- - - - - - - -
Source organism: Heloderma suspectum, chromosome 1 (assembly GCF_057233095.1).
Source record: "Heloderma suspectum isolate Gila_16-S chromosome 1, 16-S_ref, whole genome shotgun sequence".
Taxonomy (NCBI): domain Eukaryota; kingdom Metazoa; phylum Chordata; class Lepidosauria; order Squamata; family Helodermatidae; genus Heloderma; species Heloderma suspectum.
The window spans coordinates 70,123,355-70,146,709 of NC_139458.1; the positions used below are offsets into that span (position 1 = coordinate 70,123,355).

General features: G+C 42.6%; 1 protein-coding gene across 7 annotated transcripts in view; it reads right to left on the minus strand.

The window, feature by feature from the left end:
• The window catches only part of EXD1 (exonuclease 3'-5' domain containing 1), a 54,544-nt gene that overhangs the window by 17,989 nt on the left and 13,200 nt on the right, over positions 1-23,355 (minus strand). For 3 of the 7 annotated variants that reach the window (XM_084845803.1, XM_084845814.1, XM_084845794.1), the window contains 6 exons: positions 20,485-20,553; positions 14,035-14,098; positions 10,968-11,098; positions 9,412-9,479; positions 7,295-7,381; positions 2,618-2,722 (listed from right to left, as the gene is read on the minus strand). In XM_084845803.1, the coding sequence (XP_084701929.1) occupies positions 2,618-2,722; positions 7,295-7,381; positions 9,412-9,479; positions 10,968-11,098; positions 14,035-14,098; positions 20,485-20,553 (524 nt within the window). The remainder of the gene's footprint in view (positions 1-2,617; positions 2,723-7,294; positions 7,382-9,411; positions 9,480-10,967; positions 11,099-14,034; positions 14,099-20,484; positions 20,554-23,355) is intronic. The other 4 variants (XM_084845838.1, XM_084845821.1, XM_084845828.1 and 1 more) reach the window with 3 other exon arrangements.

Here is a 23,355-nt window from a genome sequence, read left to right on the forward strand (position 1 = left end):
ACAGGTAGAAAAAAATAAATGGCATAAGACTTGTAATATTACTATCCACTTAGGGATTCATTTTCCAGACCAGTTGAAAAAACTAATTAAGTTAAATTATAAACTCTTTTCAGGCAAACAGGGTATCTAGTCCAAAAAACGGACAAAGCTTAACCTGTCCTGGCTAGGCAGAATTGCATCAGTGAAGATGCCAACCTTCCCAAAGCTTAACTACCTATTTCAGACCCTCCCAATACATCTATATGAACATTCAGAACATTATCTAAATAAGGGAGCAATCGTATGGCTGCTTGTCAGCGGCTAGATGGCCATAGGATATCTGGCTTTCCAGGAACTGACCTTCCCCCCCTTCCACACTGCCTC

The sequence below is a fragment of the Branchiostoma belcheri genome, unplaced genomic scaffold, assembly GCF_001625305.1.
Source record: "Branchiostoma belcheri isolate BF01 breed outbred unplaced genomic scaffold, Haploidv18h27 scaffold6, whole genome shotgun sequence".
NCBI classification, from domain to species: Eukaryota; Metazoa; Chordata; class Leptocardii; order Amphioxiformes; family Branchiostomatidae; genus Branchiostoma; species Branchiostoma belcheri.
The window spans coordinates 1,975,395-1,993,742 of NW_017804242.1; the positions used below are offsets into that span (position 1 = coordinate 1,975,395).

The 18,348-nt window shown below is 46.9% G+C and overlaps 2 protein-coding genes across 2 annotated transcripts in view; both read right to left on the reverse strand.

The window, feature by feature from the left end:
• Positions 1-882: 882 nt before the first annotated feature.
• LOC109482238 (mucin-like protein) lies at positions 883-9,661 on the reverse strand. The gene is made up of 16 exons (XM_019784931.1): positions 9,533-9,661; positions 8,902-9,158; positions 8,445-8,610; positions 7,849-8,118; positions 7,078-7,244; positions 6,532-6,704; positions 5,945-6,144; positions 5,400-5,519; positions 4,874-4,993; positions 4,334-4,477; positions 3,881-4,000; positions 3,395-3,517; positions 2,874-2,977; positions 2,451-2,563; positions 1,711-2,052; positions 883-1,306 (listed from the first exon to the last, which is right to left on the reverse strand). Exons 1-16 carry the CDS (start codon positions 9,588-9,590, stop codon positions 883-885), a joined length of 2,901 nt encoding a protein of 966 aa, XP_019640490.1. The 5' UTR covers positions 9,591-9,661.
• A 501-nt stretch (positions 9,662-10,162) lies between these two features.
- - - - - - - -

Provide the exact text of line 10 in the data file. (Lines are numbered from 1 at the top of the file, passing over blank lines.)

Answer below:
The sequence below is a fragment of the Branchiostoma belcheri genome, unplaced genomic scaffold, assembly GCF_001625305.1.